While the majority of sequels follow the “bigger = better” formula, director Richard Linklater and his stars/co-writers Julie Delpy and Ethan Hawke have mastered the art of the follow-up: character is everything.  Nine years after seeing Jesse and Celine once again in Before Sunset, the aforementioned trio caught up once more in the third installment of the series, Before Midnight, to stellar results.  The film takes a look at life in a long-term relationship, warts and all, and Linklater explores this issue with a fantastic even-handedness through the eyes of Jesse and Celine.  The pic is at turns funny, sad, and frustrating, and the events unfold in an all-too-familiar manner with the seeds of the third act fight being planted in the first 10 minutes of the film.  It’s a triumph of strong screenwriting, acting, and directing, and marks the rare instance of “number three” sequels that happen to be just as good—if not better—than the previous two films.



Though not as closely connected as Linklater’s Before series, The World’s End is an excellent trilogy capper in its own way.  Writer/director Edgar Wright, star/co-writer Simon Pegg, and co-star Nick Frost closed out their unofficial Three Flavours trilogy with this year’s sci-fi-leaning The World’s End, and while their previous two entries showcased a wonderful blend of character drama with exciting genre shadings, The World’s End might just be the most emotionally complex—and ultimately fulfilling—of the bunch.  Pegg turns in a career best performance as Gary King, and subsequent viewings reveal just how tightly structured and whip smart Pegg and Wright’s script is.  The film’s conclusion is rather unexpected and a bit befuddling at first, but it’s a thematically appropriate finale for one of the most entertaining “trilogies” in recent memory.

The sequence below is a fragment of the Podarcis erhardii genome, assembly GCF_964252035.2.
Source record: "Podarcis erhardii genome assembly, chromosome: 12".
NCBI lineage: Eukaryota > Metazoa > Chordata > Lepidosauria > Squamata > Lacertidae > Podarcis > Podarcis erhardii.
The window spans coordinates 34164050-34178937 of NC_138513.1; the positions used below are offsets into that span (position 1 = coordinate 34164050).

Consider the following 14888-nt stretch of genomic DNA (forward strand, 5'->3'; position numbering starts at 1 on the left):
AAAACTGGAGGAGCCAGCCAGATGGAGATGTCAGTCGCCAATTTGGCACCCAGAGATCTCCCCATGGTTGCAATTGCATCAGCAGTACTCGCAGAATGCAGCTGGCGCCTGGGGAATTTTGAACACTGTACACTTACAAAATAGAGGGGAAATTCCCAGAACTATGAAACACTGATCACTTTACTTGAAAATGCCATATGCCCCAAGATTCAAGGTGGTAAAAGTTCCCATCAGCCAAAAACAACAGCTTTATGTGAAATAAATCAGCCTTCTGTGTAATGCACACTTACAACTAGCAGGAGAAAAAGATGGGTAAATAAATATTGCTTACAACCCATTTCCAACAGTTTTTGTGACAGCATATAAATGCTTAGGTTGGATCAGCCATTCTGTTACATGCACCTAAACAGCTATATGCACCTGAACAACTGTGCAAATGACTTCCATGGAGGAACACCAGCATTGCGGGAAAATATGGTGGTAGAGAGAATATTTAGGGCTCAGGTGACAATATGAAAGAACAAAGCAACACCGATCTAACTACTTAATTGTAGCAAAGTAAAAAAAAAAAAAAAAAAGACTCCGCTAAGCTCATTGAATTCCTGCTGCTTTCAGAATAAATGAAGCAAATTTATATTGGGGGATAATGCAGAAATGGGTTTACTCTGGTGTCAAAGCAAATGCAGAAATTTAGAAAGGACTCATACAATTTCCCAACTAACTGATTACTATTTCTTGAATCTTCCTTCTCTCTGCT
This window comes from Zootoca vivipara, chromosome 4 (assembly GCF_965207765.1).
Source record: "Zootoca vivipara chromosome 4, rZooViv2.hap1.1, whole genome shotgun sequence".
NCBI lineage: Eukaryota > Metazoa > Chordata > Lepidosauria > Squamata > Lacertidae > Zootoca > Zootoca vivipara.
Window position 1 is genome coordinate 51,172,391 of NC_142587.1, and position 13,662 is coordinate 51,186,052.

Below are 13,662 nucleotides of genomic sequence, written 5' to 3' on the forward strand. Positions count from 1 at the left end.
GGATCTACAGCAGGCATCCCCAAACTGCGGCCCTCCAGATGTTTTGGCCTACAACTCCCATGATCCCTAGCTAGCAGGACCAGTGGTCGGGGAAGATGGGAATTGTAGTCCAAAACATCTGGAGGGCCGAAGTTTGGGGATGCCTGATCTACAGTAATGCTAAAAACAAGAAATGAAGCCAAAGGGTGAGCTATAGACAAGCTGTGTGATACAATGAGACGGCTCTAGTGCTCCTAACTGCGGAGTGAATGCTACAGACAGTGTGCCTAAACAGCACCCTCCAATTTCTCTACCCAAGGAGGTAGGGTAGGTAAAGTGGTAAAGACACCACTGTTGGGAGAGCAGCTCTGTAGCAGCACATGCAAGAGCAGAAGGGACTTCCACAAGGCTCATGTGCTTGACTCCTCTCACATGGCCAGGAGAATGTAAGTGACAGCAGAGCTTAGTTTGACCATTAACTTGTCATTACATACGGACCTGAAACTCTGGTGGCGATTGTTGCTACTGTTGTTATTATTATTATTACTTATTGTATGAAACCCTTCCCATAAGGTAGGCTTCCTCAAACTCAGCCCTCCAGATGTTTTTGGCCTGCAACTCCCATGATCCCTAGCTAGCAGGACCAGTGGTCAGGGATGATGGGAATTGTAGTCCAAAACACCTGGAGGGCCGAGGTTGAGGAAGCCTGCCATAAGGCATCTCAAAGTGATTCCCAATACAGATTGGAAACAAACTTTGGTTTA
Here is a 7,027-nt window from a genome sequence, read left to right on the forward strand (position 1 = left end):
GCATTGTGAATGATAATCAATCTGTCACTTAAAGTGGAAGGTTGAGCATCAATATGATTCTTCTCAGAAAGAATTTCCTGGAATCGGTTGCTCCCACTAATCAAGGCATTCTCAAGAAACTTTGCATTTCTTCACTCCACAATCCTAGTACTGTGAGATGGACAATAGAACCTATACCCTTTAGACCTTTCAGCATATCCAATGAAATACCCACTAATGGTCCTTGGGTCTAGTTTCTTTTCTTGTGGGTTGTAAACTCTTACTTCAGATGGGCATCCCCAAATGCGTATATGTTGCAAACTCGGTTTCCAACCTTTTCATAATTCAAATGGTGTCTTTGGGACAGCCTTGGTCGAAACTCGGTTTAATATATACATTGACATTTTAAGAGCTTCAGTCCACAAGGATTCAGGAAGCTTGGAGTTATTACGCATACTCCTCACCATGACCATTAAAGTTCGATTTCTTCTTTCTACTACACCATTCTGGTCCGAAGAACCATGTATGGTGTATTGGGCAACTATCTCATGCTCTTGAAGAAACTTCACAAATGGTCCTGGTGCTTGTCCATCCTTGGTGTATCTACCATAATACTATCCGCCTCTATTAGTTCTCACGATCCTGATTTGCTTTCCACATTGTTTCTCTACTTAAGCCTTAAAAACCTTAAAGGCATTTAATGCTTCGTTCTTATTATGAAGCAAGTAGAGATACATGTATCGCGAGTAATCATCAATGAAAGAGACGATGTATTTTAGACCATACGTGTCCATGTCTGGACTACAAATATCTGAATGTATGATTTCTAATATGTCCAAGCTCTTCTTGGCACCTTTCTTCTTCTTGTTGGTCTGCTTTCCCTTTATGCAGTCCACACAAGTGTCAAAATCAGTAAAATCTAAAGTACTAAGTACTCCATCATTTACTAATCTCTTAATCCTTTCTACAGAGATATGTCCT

My expectations for Alfonso Cuaron’s space-set dramatic thriller were sky-high.  As a big fan of his previous work I was already looking forward to his next feature, but the fact that he was working on this mysterious space film and utilizing crazy technology to bring it to life only made me more eager to see it.  Though I was prepared to be a tad disappointed given my expectations, I was genuinely awe-struck upon first seeing Gravity—in IMAX 3D no less.  This is movie magic at its absolute finest, and the wonder of the technical prowess on display is all in service to an emotional character arc that drives home the theme of overcoming adversity and our inherent human nature to survive.  Gravity is why we go to the movies.